Strategist: Market Sell Off Could Get Worse As It Echos ’87 Crash
Simon Derrick, an economic chief strategist, warned that the ongoing sell-offs in equity markets are drawing slight parallels with the crash of the late 1980s. Derrick alleges that this sell-off could get worse as it continues to echo the 1987 crash.
Derrick, who is the chief currency strategist at BNY Mellon, raised concerns Monday around recent market moves, according to a report by CNBC. “Without wishing to be too alarmist, there have been a few parallels to what was happening 30 years ago in terms of what’s been happening to the dollar, what’s been happening to oil prices, what’s been happening to Treasury yields,” he told CNBC‘s Squawk Box Europe. “It’s all very September/October 1987 from that perspective.”
Last week, major markets fell deep into the red on fears of an escalating trade war between the United States and China, as well as higher interest rates. Higher Treasury yields, which are effectively the cost of borrowing money in the U.S., also unnerved investors.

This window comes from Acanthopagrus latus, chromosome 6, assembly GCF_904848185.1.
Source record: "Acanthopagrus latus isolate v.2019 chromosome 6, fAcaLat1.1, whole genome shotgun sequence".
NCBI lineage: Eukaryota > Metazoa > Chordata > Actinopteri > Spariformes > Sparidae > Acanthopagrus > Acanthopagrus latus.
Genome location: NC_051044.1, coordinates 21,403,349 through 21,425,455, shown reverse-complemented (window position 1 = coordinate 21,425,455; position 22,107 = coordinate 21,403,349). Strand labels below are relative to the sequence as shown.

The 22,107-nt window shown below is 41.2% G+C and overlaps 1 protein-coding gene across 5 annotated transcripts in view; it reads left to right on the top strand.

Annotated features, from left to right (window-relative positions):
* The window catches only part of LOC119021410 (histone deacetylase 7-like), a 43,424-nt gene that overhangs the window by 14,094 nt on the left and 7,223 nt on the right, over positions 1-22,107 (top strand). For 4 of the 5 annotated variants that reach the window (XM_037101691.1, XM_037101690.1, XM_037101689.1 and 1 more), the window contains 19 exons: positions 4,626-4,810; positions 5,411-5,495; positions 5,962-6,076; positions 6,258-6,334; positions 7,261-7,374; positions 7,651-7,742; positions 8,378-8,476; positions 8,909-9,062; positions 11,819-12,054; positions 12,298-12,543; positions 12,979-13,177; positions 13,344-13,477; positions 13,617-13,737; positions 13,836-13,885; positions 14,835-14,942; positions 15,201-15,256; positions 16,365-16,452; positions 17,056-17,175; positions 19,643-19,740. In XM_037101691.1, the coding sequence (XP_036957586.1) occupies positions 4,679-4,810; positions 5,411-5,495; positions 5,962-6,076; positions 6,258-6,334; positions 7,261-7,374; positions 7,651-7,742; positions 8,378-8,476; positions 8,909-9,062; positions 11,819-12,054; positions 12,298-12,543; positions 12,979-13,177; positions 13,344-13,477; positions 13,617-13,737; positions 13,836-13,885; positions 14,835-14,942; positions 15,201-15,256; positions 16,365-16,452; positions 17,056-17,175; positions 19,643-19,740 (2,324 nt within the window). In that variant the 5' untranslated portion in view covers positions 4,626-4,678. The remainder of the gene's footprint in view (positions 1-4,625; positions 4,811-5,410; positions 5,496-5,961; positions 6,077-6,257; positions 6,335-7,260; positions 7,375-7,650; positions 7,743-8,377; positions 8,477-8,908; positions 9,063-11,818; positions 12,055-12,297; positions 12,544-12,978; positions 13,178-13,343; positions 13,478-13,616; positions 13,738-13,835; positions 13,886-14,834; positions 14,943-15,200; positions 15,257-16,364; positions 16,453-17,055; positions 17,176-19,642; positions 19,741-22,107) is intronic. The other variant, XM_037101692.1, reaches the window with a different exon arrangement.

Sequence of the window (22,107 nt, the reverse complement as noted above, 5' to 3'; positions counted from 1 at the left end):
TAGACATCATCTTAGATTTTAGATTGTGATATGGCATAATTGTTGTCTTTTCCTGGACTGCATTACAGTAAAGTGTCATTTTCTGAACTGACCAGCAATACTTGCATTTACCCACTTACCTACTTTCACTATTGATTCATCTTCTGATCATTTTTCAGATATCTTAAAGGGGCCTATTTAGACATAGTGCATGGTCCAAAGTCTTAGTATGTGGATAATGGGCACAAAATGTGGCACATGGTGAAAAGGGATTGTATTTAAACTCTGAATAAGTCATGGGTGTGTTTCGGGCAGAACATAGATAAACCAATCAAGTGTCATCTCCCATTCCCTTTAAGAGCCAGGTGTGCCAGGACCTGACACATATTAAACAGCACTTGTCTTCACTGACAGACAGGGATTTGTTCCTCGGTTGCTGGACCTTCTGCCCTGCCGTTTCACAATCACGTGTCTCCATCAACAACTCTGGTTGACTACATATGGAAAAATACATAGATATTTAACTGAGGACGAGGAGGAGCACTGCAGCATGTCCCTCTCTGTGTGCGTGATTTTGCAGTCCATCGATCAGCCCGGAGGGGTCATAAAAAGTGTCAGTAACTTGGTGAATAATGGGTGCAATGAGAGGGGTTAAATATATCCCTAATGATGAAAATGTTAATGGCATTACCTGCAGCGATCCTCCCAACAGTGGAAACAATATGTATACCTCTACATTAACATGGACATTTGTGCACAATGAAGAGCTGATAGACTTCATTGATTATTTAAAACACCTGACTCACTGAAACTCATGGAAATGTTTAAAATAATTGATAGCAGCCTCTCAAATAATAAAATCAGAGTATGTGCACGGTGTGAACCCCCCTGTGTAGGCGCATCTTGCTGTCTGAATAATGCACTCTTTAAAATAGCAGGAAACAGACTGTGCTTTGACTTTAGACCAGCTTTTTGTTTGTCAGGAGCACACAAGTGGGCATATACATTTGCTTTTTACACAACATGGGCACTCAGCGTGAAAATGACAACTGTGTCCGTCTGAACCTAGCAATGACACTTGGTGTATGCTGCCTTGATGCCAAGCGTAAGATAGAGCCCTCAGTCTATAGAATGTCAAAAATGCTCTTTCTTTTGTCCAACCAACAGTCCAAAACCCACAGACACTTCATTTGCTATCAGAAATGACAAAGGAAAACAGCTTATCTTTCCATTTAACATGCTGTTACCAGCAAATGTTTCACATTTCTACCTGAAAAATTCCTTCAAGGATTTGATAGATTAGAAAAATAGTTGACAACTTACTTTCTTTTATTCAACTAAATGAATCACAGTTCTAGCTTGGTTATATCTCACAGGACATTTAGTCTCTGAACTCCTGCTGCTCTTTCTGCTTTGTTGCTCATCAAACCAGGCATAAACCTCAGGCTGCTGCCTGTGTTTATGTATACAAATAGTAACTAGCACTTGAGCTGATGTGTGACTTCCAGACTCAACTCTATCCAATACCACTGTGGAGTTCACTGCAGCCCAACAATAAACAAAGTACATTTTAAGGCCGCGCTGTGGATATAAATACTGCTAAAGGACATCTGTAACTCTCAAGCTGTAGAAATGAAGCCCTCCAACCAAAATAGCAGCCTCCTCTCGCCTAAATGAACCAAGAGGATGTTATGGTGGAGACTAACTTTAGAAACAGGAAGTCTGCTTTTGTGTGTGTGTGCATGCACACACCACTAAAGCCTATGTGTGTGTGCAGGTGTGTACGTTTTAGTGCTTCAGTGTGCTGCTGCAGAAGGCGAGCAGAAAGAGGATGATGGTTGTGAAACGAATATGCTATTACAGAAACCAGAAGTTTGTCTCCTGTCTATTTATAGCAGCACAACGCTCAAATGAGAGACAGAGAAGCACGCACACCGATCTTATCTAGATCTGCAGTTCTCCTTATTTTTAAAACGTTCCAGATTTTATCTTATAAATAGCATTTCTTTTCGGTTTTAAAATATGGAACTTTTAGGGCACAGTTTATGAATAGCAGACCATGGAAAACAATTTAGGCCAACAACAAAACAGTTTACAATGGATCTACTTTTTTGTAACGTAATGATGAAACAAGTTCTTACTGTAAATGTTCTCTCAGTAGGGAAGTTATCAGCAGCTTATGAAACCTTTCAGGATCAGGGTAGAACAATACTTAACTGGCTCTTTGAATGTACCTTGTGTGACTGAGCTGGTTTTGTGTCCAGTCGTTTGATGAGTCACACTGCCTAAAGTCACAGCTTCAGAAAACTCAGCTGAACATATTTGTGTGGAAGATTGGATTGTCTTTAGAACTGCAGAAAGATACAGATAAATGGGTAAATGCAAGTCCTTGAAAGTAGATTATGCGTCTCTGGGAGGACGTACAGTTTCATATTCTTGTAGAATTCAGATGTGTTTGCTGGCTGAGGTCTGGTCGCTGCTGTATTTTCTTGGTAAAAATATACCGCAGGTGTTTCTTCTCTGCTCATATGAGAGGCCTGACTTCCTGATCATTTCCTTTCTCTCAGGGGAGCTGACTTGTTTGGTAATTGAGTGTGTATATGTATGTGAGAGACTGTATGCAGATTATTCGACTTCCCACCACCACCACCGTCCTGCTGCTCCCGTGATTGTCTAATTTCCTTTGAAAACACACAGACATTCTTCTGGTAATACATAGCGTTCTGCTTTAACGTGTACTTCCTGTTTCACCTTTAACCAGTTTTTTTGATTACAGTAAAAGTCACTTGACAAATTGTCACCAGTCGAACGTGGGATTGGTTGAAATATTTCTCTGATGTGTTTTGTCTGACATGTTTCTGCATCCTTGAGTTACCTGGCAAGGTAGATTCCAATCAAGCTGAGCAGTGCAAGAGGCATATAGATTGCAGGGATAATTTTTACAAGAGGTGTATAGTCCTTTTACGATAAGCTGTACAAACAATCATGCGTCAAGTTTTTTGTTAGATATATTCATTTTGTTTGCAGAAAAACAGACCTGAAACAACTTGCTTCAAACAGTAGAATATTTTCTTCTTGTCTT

Although Derrick said the events wouldn’t be exactly the same as the “Black Friday” crash in 1987, he said a “confluence of different circumstances” could lead to a serious risk-off event, leading the market to get significantly worse this week. “Could it get significantly worse (this week)? Yes,” he said.
Raymond James’ Jeffrey Saut told CNBC on Monday he also believed earnings reports could spark a market turnaround. “Earning season’s coming up, I think that’s going to be the catalyst for the equity markets to trade back up to all-time highs,” he said.
But the impact of the trade war hasn’t even been fully felt yet either, as inflation will come about after a rise in prices on goods and services because of the tariffs imposed. “Too few investors focus on the impact of cyclical businesses for [earnings per share] growth, in our opinion, and thus significant misconceptions abound,” Levkovich said. “We still worry that portfolio managers are anticipating too much from Corporate America and thus missing lofty expectations might be the catalyst for a pullback,” said Citigroup strategist Tobias Levkovich.